We all have been taught at certain stage that you cannot compare apples to oranges. What was usually meant by that is that the world is divided into clear categories and those categories should not be mixed up. There are Developers and there are Managers, there are First world countries and there are Third world countries, there are “winners” and there are “losers”. By conveniently dividing the complex reality into more simple and digestible parts this thumb rule clearly makes our life easier, but nevertheless – is it true?
Well, for starters, YOU CAN compare apples and oranges! They are both fruit, they are sweet and they are of similar size. Oranges are actually called “kinds of apples” in several languages, including my own two native languages. So of course they can be compared:
- We can compare their nutritional value.
- We can compare the efficiency of their storage.
- We can compare their profitability as a possible choice to grow in our garden.
- And a hundred more possible comparisons.
So, in the language of the best Discovery Channel show ever: “Busted!”
There are many similar “thumb rules” that exist in our mind and that are similarly wrong. In reality they are Biases, whose function is to cloud your judgment rather than facilitating it. In many cases, they are just leftovers from our younger years when the best way to teach us was to say things in an absolute manner: “Don’t do that or you’ll get blind!”
As adults, though, we constantly have to deal with “incomparable” alternatives and “improbable” choices. This is especially important when discussing possible solutions to a problem. In many cases, optimal solutions lie in a different category than the problem itself.
Think about a situation when a certain department of the organization constantly fails to deliver on time, crossing deadline after deadline. Our common sense would advise us to look for possible solutions in the same category, trying to provide the department with better scheduling and monitoring. The category of the problem is Time Management, so we look for “apples from the same tree”.
However, there is a chance that not meeting deadlines is only a symptom of the real problem, which could actually lie in a sphere of Team Building and not Time Management, as it seems. There is a possibility that deadlines are being missed due to the low motivation of the team members to act in the interests of the Team. The low motivation could be a result of jammed Communication inside the Team, and their general dissatisfaction with the department’s manager.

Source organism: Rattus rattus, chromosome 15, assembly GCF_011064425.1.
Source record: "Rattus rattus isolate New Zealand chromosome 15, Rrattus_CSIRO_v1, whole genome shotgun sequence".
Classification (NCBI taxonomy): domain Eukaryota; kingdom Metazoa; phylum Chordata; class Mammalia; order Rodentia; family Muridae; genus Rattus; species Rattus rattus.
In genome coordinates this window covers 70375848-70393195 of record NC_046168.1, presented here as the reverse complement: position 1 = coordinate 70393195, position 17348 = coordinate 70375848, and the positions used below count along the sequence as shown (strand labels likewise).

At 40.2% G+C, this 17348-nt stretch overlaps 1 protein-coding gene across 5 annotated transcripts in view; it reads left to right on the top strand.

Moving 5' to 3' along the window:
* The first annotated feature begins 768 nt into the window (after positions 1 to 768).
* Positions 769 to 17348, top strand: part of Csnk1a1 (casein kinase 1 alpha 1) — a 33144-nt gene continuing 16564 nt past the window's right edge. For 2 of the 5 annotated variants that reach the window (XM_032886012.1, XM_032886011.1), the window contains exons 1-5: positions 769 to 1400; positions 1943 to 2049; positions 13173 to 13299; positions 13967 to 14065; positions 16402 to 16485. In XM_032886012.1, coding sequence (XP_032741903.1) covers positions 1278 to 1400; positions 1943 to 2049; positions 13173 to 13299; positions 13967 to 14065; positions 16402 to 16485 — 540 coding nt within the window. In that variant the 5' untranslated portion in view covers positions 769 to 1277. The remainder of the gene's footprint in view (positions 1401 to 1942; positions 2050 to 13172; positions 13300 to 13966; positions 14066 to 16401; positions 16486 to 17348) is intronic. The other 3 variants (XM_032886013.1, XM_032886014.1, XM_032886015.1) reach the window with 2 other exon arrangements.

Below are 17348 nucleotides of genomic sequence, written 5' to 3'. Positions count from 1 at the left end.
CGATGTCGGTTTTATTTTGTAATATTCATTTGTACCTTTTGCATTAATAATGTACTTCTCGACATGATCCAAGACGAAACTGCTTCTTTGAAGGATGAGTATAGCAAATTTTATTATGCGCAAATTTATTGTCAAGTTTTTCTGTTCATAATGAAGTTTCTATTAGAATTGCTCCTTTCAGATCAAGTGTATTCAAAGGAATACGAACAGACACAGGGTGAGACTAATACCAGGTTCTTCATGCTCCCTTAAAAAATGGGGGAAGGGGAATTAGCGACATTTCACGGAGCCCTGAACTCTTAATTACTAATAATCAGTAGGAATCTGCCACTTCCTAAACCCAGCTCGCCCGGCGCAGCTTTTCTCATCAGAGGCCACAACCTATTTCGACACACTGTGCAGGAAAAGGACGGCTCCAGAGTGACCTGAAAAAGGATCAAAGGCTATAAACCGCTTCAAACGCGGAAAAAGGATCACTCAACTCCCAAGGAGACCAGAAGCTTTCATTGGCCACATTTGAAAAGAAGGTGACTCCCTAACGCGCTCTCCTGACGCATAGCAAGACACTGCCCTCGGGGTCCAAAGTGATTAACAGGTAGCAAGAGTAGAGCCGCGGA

In such cases the only solution IS to compare apples and orange, breaking the stiff boundaries of known categories. It’s important to remember that the same as we gave names to different fruits, we divide the world into categories for the sake of convenience and not necessarily because a certain division really exists in reality. The basic principle behind progress is that to make something easier you sometimes need to make it more complex.
I hope to return to this subject in my later posts, but for now I leave you with knowledge of what you should say to someone who blames you of comparing the incomparable 🙂
Sometimes the best insights come from examining things that are considered incomparable. As in your example, it can motivate you to dig deeper and find truths, or at least root causes, that were unanticipated.
But I have to disagree a bit with your statement about progress. Sometimes more progress is made by making things simpler. After all, we have all heard of the KISS principle but I can’t ever recall seeing the MICS principle!
Thank you for your comment Mark,
The KISS principle is more related to ongoing management than to achieving breakthroughs. However, when Einstein came to disrupt the perfect world of Newton, where everything was simple, being governed by three laws of Gravity – he made things much more complicated, but fostered the progress of humanity.
Some things are complex.
I can use magic as a simple answer for every mystery.
Understanding may seem to add complexity, but it also allows for control.
Apples are like oranges, but different.
They can be compared, but they should not be confused.
Exactly, this difference should not prevent us from weighing options and making decisions…